The north of Jutland is separated from the rest of Jutland with the bay of Limfjord. The Limfjord has very shallow sea levels and is around 180 kilometres long, with the main city port being Aalborg. You can also visit the Limfjord bay and its islands, either through the bridge or by ferry.
There is plenty to do in the northern Jutland; from exploring the city of Aalborg, traveling further north to discover Skagen and the collision of the two seas in Grenen, to exploring the cultural and Viking heritage of the region.
The Northern Jutland is well known for its cultural and historic heritage; it is also home to numerous Danish artists, who developed their work there over the years. Some of their work is exhibited and can be seen as you walk through the town of Skagen.
For all the Viking fans out there and those interested in this historical period, this is your place to be. North of Aalborg you can get a taste of the Iron Age and the Viking Age. For example, if you head out to Høbro and Løgstør, you can see large, circular shaped forts and fortresses. In addition, at Lindholm Høje, you can visit numerous burial sites dating back to the Viking Age.
Thy National Park, Denmark’s first national park and the country’s largest forest, is located on Jutland's west coast. It measures 200 square kilometres in size and it's covered by areas full of sand dunes, which were created by the wind over time. The greenery in this part of Denmark is absolutely stunning and picturesque. Just south of the Limfjord, you can find the Rold Skov (the Rold forest), and the Rebild Bakker (the Rebild Hills).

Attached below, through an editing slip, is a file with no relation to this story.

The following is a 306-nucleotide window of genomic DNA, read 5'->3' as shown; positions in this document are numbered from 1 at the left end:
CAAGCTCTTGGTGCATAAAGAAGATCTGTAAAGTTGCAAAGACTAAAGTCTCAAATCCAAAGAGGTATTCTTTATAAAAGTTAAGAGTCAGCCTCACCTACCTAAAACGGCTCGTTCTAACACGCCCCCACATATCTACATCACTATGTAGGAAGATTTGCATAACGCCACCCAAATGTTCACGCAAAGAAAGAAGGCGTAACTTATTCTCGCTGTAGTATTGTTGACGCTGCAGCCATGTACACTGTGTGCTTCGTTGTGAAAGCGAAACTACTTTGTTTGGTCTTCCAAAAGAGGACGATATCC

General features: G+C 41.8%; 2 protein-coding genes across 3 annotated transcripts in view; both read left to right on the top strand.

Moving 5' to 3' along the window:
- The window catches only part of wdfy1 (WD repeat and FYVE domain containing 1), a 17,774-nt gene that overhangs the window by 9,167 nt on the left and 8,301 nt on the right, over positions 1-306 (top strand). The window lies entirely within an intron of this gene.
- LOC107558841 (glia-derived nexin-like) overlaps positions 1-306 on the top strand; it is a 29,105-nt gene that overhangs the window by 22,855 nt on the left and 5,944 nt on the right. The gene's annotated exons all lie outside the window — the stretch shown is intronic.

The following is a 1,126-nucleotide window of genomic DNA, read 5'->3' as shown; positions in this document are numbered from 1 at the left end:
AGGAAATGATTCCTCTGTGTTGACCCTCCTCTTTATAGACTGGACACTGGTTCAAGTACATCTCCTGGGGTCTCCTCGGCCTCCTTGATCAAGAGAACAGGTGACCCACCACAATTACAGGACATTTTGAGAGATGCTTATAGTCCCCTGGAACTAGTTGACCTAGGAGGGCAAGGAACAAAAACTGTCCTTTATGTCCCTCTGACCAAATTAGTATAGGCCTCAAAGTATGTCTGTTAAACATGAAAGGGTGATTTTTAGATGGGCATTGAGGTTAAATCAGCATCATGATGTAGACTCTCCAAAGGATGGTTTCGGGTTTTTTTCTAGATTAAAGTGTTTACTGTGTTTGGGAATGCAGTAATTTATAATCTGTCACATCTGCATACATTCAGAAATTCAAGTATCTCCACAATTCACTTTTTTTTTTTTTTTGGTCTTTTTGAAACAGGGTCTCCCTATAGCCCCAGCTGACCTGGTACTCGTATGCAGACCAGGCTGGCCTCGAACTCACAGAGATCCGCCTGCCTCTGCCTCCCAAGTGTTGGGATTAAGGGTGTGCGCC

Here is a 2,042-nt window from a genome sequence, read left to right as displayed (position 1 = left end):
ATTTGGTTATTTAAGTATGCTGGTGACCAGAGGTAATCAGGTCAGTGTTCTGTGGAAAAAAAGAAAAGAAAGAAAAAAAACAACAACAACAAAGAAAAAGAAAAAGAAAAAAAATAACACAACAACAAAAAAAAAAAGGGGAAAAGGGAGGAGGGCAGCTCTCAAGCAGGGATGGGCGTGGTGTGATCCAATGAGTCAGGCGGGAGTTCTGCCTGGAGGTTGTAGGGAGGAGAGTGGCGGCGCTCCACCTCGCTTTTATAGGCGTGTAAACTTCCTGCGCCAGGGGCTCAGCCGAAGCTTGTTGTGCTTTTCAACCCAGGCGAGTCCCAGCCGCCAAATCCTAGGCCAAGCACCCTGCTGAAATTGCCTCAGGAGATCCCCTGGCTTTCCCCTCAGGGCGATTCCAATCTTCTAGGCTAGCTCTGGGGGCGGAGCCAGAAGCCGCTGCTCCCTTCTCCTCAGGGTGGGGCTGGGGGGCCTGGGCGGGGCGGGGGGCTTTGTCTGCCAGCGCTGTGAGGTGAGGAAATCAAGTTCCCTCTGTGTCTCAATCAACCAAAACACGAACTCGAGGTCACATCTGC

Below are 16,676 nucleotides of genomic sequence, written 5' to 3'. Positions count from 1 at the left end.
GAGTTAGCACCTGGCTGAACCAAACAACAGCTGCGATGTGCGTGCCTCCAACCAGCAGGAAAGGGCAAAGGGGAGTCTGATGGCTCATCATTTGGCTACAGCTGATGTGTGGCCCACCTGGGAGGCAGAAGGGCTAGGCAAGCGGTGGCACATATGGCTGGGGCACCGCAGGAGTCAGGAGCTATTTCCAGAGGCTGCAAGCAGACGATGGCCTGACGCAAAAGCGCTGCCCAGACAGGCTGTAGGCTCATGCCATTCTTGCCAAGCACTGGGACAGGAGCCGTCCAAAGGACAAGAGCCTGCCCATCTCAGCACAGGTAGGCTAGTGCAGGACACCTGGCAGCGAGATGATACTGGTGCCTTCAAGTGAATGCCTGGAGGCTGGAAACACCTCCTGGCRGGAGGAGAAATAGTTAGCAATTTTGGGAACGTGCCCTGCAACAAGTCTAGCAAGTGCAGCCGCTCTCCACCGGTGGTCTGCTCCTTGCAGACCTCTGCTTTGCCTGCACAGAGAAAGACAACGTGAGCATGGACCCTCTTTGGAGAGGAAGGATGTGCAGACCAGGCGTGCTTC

A fascinating "must visit" sight is the Den Tilsandede Kirke (the sandburied church), which as the name suggests, is buried in the sand dunes. The church of St. Laurence was built in the 14th century, however, due to the changing form and shape of the sand dunes, the church got buried and closed down in 1795 as it was no longer accessible. The only thing that has remained and is still visible today is the tower of the church. This is a very unusual and one of a kind sight.
If you happen to be in Northern Jutland during the summer period, definitely plan a visit to the island of Læsø, which lies on the east side of Jutland in the bay of Kattegat. Læsø is a beautiful getaway for a holiday due to its long sandy beaches, wildlife and untouched nature. The island is also very unique for its seaweed house roofs- a rather interesting concept. It is also one of the sunniest places in Denmark, providing you with an oasis of calmness. Læsø is well known for its variety of seafood, hence there is a yearly Læsø scampi festival.
Cover Picture © Credits to istock/javarman3
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